Although the property's quite vast, the resort is currently offering only five rooms. Which guarantees guests seclusion. My family was given the superior room while the others were assigned in the family room.

The superior room on the second level was every bit ideal for our family of three. Its floor space is insanely immense. The bed, although too high for our toddler to climb on, is colossal as well and had pristine sheets when we checked in (I still dream of its softness 'til this very day). There's a flat screen telly and a hard drive that contains heaps of movies. A desk that made us digital nomads cheer, and a private balcony where we whiled away the rainy afternoons. And oh, there's a Loudbasstard amplifier in the room which we weren't able to use but raved about anyway. Its rate as of writing is P2,650 per night (about UD$60), brekkie included.

The superior room's private balcony.

One of the three beds in the spacious family room.
The family room on the ground level has two adjoining rooms with two aircon units. It also has a flat screen telly, a desk, and a balcony with deck chairs. Current price is P3,000 (US $67) + P100 (US $2.20) per head, includes brekkie.

Standard room is at P2,200 (US $50) per night. And guests could choose either queen or twin bed.

Buddha's Surf Resort's restaurant.
The Food. Oooh man, the food!

The restaurant's menu has a pretty wide range of food and beverages. For starters, the brekkie choices included in the room rates are tops. The Big Buddha Breakfast is enough to last me 'til mid-arvo, and the banana pancakes (the fluffy kind, not the Thai kind) are simply amazeballs. Loved their bowl of muesli too.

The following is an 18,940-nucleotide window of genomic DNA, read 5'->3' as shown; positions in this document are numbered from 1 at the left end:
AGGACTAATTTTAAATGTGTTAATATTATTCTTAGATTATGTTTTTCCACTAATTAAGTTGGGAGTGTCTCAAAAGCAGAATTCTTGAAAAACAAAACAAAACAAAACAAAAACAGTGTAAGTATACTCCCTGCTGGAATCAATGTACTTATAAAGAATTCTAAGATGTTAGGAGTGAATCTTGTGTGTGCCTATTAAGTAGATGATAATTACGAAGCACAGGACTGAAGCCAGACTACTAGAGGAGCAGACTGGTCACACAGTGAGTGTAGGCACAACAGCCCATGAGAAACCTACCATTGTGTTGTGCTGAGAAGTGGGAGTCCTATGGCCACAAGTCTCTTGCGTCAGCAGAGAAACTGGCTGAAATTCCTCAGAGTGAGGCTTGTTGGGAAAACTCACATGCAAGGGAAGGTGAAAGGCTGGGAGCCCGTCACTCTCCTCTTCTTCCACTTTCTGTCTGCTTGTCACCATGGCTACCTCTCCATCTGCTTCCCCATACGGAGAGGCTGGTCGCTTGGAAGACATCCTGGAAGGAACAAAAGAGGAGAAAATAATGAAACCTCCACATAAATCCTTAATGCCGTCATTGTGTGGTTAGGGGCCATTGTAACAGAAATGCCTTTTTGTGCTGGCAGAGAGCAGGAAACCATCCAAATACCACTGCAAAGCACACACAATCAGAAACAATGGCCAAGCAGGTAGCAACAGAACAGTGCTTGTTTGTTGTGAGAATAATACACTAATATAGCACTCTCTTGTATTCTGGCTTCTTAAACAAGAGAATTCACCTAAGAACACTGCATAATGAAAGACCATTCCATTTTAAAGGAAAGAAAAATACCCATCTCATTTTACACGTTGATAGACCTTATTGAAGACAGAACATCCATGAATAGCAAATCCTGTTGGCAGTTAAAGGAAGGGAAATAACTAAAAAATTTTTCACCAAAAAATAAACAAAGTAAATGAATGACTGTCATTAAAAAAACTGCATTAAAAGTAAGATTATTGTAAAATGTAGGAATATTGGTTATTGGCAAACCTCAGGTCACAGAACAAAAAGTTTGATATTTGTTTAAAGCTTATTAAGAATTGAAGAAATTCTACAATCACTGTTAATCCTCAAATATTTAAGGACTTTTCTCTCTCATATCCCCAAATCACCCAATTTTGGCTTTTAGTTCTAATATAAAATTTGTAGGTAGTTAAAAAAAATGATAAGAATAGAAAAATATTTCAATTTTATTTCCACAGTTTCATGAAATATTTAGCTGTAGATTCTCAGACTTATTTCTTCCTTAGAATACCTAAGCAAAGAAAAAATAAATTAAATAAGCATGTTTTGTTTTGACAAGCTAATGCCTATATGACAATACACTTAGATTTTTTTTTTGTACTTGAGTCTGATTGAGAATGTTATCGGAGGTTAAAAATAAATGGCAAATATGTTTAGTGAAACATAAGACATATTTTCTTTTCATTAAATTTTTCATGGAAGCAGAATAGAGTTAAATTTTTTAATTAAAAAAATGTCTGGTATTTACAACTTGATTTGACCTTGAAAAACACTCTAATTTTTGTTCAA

Big Buddha Breakfast for the big appetite.
Their mains are also smashin'! My faves are the chicken in red curry (recommended by the staff, and not as spicy as it may seem), chicken adobo, and carbonara (super duper creamy). 

The resort takes pride of their Thai-themed menu. Am not a big fan of their pad thai but I fell for their chicken mango cashew salad (cause of unavailability, they added pineapple instead of mango, which surprisingly came out well).

Upon request and with proper lead time, the kitchen can whip up a feast for a party.

On Thursdays, local artists perform at the communal lounge area. It's open to the public and you could request for your food to be served  there.


Buddha's Surf Resort is totes equipped for surfing lessons. Surfboards, motorbikes to transport guests and their boards, and pro instructors — like Marlo who *ahem* recently rubbed elbows/boards (lol) with a rockstar. In the water.

Cause Marlo's cool like that. Photo from Buddha's Surf Resort's Facebook fan page.

Slacklining. Where I applied most of my morning energy on. This local showed me how it's done backwards.